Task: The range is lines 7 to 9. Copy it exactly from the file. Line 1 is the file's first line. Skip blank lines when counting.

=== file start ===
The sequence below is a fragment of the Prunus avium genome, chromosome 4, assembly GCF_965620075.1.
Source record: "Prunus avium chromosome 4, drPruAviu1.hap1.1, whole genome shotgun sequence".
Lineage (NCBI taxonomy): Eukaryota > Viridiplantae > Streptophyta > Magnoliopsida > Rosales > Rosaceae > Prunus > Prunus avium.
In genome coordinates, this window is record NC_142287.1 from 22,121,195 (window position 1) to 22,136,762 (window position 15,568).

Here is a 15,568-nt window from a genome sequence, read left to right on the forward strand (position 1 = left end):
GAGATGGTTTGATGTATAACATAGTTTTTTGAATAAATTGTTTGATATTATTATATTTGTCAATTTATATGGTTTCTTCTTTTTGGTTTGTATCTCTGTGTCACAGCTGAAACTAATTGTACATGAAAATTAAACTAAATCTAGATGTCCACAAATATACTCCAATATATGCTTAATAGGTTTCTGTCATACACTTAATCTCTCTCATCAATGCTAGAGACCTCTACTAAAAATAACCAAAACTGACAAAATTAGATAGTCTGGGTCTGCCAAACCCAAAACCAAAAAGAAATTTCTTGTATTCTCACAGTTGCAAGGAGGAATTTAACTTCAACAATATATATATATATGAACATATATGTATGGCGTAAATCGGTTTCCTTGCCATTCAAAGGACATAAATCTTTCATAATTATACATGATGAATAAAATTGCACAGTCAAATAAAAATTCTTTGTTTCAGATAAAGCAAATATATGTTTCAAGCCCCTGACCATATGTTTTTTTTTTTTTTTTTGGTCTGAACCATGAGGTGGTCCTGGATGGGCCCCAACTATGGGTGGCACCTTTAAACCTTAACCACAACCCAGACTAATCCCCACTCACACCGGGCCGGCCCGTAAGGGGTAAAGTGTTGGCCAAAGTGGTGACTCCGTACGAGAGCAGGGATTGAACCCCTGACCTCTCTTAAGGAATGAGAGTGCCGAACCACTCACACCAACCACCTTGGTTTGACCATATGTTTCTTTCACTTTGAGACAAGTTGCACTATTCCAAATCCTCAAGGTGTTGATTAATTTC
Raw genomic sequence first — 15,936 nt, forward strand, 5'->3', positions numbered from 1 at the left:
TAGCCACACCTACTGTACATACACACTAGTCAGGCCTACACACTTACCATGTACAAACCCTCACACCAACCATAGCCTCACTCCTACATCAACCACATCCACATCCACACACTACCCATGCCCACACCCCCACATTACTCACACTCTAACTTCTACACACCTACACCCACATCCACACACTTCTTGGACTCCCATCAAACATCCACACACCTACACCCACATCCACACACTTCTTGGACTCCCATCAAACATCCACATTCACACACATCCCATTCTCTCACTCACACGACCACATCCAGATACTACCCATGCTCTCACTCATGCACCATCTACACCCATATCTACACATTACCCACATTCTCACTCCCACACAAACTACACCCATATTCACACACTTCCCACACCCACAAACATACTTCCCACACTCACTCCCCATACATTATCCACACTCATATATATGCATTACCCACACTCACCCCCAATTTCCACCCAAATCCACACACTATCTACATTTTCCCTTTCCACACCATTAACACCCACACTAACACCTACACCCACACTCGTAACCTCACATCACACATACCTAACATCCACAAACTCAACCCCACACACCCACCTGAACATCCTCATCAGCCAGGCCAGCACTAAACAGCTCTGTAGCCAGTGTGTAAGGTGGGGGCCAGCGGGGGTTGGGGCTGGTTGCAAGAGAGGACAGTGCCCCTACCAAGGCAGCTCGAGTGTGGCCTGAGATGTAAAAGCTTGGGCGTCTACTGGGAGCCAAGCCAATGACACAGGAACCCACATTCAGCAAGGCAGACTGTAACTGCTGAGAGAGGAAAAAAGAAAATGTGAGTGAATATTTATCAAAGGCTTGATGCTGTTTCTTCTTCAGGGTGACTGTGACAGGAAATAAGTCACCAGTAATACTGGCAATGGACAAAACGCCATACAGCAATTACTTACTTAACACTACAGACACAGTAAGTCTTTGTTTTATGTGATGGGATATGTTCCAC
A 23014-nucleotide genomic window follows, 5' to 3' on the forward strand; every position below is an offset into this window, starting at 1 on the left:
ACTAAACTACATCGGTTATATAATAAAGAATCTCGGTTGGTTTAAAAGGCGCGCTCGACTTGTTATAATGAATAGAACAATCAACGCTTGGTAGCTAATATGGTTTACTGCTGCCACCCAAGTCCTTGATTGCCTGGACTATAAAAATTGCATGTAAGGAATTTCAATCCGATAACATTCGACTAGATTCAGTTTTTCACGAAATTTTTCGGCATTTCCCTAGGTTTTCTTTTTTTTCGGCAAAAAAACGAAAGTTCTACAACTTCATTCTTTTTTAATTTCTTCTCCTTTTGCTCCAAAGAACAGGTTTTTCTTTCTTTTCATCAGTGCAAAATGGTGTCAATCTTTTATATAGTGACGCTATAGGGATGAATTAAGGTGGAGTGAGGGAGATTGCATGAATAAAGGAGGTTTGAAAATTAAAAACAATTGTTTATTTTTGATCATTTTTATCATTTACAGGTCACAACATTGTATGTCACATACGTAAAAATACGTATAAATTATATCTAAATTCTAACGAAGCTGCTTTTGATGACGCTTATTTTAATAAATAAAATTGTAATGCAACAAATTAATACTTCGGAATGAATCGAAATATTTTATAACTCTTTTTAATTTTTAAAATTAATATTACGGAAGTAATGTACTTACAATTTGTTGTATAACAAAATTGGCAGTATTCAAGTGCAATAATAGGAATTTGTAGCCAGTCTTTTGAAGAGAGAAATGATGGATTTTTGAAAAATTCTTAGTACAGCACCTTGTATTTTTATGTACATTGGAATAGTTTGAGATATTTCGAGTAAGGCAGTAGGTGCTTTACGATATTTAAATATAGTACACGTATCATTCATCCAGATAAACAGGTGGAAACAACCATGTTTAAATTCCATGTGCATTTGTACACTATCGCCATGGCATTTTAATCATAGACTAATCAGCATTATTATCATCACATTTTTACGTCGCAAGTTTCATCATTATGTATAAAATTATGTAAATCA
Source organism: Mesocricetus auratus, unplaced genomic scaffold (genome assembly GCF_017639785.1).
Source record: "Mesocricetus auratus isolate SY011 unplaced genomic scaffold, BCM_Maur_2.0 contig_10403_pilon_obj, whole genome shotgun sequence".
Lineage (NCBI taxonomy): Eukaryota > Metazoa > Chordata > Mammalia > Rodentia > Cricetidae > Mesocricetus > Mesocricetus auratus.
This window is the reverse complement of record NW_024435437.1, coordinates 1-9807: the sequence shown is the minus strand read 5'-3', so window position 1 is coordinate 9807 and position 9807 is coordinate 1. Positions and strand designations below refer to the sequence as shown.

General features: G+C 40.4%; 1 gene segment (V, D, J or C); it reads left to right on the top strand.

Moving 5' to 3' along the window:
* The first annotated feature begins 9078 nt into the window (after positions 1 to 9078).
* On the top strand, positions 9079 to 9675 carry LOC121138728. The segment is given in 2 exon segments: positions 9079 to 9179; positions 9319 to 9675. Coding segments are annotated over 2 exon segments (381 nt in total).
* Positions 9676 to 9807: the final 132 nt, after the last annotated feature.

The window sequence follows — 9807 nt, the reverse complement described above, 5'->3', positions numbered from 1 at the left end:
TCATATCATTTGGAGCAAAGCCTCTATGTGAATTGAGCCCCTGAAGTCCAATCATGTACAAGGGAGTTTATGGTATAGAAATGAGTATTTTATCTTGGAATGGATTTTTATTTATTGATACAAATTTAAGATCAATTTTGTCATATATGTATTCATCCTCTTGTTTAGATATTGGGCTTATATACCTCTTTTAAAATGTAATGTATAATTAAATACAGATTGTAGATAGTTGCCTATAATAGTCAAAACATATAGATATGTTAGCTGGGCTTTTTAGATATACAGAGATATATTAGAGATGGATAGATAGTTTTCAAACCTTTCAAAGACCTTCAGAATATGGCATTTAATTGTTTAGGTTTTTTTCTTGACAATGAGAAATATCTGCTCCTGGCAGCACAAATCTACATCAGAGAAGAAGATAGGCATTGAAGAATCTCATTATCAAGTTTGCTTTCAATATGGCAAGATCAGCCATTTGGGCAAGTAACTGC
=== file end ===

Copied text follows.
Raw genomic sequence first — 15,936 nt, forward strand, 5'->3', positions numbered from 1 at the left:
TAGCCACACCTACTGTACATACACACTAGTCAGGCCTACACACTTACCATGTACAAACCCTCACACCAACCATAGCCTCACTCCTACATCAACCACATCCACATCCACACACTACCCATGCCCACACCCCCACATTACTCACACTCTAACTTCTACACACCTACACCCACATCCACACACTTCTTGGACTCCCATCAAACATCCACACACCTACACCCACATCCACACACTTCTTGGACTCCCATCAAACATCCACATTCACACACATCCCATTCTCTCACTCACACGACCACATCCAGATACTACCCATGCTCTCACTCATGCACCATCTACACCCATATCTACACATTACCCACATTCTCACTCCCACACAAACTACACCCATATTCACACACTTCCCACACCCACAAACATACTTCCCACACTCACTCCCCATACATTATCCACACTCATATATATGCATTACCCACACTCACCCCCAATTTCCACCCAAATCCACACACTATCTACATTTTCCCTTTCCACACCATTAACACCCACACTAACACCTACACCCACACTCGTAACCTCACATCACACATACCTAACATCCACAAACTCAACCCCACACACCCACCTGAACATCCTCATCAGCCAGGCCAGCACTAAACAGCTCTGTAGCCAGTGTGTAAGGTGGGGGCCAGCGGGGGTTGGGGCTGGTTGCAAGAGAGGACAGTGCCCCTACCAAGGCAGCTCGAGTGTGGCCTGAGATGTAAAAGCTTGGGCGTCTACTGGGAGCCAAGCCAATGACACAGGAACCCACATTCAGCAAGGCAGACTGTAACTGCTGAGAGAGGAAAAAAGAAAATGTGAGTGAATATTTATCAAAGGCTTGATGCTGTTTCTTCTTCAGGGTGACTGTGACAGGAAATAAGTCACCAGTAATACTGGCAATGGACAAAACGCCATACAGCAATTACTTACTTAACACTACAGACACAGTAAGTCTTTGTTTTATGTGATGGGATATGTTCCAC
A 23014-nucleotide genomic window follows, 5' to 3' on the forward strand; every position below is an offset into this window, starting at 1 on the left: